The Soup Blog
Recipes, Culinary Insights & Humor Spooned Up Fresh Every Week…………………(Now in its Ice Cream Phase)
The Italian Word for Leftovers: Chicken Parmigiana Soup
Categories: Cheese, Dairy, Poultry, Tomatoes

 

Does anyone out there have food in their refrigerator that they don’t recognize?

It’s not a question of whether the food is yours or not.  The container may even have your name on it. It’s just been in there so long you don’t quite know what it is.

You start out with good intentions.  You’re saving food.  Throwing the stuff away is just too hard to stomach, so you pack it up, put it in the fridge and make a vague promise to finish eating it later.

Then the food takes on a life of its own, sneaking its way to the back of the shelf where it sits for weeks (months?) until it comes back to life—of the furry, bacteria-laden kind.  Your leftovers are still food, just not food for humans (or dogs, cats, guinea pigs or most other mammals).  Talk about hard to stomach.

I do my best to use all the food in my refrigerator often turning leftover ingredients into soup or some other dish.  Oftentimes I will then try to can the soup, but I’ll admit, many’s the time that these soups have made the same back of the fridge migration as my other “saved” foods.

Well, it wasn’t going to happen this week.

By Wednesday, the roast chicken we had for dinner on Monday was already the inspiration for this week’s soup:  Chicken Parmigiana.

If you’re surprised that leftover chicken ever makes it to the back of the fridge, so am I.  I’m disappointed too.  Wasted protein seems to be a bigger crime than wasted vegetables.  For one reason you can’t compost it.  For another it costs more.  I’m also not a big fan of killing animals only to throw their remains in the dumpster.

Note: Okay, I don’t actually kill the animals I eat. I’m not as macho as Sarah Palin.  I do wear the pants in the family (No, not all of them), but our family’s meat comes in attractive Styrofoam and plastic wrap packages.

Even so, leftover chicken doesn’t always make its way back to our table.  I blame my kids, of course.  For some reason they don’t like chicken sandwiches.  Oh, I can get away with an occasional chicken salad recipe (dill pickles, celery, mayo and voila!) but I’d already made a batch earlier in the week.  And I’d just made some pasta too (the other obvious use of leftover chicken).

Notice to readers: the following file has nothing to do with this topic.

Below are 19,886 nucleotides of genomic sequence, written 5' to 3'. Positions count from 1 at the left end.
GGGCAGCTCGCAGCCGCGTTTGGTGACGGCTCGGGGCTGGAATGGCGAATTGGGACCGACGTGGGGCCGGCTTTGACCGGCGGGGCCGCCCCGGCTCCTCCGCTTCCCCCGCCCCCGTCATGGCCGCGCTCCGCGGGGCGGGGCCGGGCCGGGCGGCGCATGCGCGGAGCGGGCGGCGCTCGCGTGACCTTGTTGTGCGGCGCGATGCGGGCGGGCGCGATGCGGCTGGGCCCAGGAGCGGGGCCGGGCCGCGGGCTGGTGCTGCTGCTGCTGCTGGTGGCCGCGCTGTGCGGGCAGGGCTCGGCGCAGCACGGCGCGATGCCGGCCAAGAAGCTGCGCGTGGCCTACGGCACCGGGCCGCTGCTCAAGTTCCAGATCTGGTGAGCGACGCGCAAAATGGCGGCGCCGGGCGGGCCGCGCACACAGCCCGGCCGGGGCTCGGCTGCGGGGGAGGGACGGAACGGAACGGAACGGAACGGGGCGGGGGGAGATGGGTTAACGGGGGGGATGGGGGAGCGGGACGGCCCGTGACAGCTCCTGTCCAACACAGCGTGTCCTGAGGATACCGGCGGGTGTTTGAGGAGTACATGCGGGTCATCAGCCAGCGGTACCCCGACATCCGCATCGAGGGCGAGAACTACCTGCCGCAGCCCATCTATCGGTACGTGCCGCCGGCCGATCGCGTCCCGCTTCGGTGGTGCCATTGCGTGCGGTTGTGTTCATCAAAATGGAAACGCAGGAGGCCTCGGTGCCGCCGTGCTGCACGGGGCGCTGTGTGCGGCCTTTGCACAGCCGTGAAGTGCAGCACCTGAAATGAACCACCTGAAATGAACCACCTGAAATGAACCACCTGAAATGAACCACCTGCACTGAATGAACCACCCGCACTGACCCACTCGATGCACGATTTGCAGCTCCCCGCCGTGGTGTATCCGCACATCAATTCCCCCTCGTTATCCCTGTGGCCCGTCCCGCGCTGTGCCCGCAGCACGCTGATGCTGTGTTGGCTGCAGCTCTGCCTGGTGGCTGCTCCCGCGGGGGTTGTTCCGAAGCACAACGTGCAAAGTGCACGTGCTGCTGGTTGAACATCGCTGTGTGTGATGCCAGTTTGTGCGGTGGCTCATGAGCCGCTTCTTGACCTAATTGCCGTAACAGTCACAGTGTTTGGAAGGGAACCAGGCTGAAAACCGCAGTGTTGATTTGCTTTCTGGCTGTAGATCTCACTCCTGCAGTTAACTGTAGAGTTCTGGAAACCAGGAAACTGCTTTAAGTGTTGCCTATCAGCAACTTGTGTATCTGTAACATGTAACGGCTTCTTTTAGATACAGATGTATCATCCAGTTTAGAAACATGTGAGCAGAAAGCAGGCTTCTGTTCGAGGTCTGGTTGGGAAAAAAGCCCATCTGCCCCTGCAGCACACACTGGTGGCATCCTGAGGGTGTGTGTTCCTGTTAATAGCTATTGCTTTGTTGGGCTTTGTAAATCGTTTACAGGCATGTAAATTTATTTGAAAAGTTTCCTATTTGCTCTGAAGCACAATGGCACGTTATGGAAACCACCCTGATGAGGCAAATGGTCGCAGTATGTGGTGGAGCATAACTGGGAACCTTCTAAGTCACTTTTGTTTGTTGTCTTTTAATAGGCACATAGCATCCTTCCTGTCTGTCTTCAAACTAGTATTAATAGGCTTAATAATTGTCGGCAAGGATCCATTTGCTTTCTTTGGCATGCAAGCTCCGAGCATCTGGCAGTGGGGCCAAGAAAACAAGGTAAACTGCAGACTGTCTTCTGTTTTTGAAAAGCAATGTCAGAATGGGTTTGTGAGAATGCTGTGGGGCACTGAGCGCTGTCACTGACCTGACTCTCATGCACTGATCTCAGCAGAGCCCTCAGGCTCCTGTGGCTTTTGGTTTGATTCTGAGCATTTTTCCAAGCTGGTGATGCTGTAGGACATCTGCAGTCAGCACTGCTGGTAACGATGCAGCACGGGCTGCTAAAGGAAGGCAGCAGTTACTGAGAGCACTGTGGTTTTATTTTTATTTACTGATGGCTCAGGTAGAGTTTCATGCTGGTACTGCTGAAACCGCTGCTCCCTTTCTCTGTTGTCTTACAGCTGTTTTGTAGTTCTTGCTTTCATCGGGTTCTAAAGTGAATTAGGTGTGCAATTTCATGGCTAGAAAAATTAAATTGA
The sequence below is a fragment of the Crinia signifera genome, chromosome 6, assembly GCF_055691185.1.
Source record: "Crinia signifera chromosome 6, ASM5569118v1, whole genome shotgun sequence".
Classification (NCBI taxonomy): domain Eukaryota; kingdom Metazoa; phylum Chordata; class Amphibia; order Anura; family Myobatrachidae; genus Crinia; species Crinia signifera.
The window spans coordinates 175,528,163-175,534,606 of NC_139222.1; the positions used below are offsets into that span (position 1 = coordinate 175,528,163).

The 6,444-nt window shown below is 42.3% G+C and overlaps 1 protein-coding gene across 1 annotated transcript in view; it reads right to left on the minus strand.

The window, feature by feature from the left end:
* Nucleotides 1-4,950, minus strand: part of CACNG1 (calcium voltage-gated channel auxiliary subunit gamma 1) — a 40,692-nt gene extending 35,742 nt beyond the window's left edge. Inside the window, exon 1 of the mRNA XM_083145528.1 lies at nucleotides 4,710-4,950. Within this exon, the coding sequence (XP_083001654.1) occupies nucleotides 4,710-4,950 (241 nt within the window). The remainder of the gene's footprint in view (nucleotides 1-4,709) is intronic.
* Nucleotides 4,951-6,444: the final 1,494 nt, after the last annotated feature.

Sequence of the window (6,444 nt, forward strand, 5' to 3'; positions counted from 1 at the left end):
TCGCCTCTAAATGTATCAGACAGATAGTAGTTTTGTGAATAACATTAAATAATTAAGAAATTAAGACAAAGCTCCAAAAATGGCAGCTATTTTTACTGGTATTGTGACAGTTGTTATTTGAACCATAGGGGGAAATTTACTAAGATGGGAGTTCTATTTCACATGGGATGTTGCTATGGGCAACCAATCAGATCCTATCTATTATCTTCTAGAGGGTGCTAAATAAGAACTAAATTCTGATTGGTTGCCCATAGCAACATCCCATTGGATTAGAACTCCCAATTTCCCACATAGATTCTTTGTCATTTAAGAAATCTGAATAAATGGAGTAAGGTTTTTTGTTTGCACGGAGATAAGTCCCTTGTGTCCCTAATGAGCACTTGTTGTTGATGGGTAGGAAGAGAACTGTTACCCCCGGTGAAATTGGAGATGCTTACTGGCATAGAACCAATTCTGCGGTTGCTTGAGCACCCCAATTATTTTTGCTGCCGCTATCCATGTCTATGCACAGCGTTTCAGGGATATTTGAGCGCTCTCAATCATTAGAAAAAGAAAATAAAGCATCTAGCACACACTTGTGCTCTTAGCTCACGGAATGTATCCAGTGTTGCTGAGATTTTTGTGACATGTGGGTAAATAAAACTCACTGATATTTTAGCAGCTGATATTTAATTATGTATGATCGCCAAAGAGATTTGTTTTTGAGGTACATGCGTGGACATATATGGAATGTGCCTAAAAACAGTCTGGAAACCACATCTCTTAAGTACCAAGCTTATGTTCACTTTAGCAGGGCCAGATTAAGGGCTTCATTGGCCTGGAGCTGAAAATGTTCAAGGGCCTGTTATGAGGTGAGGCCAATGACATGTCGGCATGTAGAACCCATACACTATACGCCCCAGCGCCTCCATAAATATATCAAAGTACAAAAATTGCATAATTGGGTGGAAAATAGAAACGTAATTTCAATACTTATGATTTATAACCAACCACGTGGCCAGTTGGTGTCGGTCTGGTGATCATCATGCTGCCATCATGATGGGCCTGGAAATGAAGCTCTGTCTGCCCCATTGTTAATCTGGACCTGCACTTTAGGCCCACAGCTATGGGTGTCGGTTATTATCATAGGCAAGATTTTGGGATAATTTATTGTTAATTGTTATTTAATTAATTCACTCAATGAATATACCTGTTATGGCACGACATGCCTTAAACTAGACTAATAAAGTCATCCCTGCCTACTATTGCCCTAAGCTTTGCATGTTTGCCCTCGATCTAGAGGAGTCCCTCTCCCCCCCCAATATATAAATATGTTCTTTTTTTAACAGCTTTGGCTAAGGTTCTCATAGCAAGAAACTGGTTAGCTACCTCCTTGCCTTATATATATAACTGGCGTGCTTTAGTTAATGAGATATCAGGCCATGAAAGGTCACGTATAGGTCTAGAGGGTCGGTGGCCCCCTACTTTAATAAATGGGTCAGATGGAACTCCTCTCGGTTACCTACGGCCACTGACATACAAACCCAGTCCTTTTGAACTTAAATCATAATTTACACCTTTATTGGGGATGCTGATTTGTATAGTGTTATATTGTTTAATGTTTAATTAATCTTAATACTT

No, the only place I’d get rid of that chicken this week was on you people.

So here it is.

It began with the classic soup starter of onions, carrots and celery (what the Frenchies call mirepoix).  Then I added chicken, tomato paste, stock, half & half (mid-recipe part of me started thinking about cream of chicken soup) and cheese.

It was quite good.

Even my Philistine children liked it.  They did not, however, ask for seconds.

Which brings me back to the leftover problem.

(dang)

Chicken Parmigiana Soup
(serves 6-8)
8 oz. onions, chopped
8 oz. carrots, chopped
8 oz. celery, chopped
1 lb leftover chicken meat, cut up, no bones please (yes, you can use fresh if you have to)
1 6 oz can tomato paste
2 cloves garlic, chopped
6 cups stock
salt & pepper to taste
2 cups half & half
2 cups shredded mozzarella
parmesan cheese, grated

  1. Put vegetables, chicken, tomato paste, garlic and stock into a pot, bring to a boil, then reduce the heat and simmer for 30 to 45 minutes.
  2. Add the half & half and heat through (about 5 more minutes) then puree the soup with an immersion blender.
  3. Fold in the shredded mozzarella, stirring until melted.
  4. Serve the soup hot with grated parmesan sprinkled on top as a garnish.

Image Credit: “Chicken Soup, Italian Style” Thank goodness for clipart flags.

Did you know I had originally intended to turn my soups into a cookbook?  My plan was to use my typical method of converting classic dishes into soups.  The name was going to be “Watered Down Classics.”  Can anyone guess why I decided that name might not be the best choice?  Leave a comment. I’ll be reading and responding.

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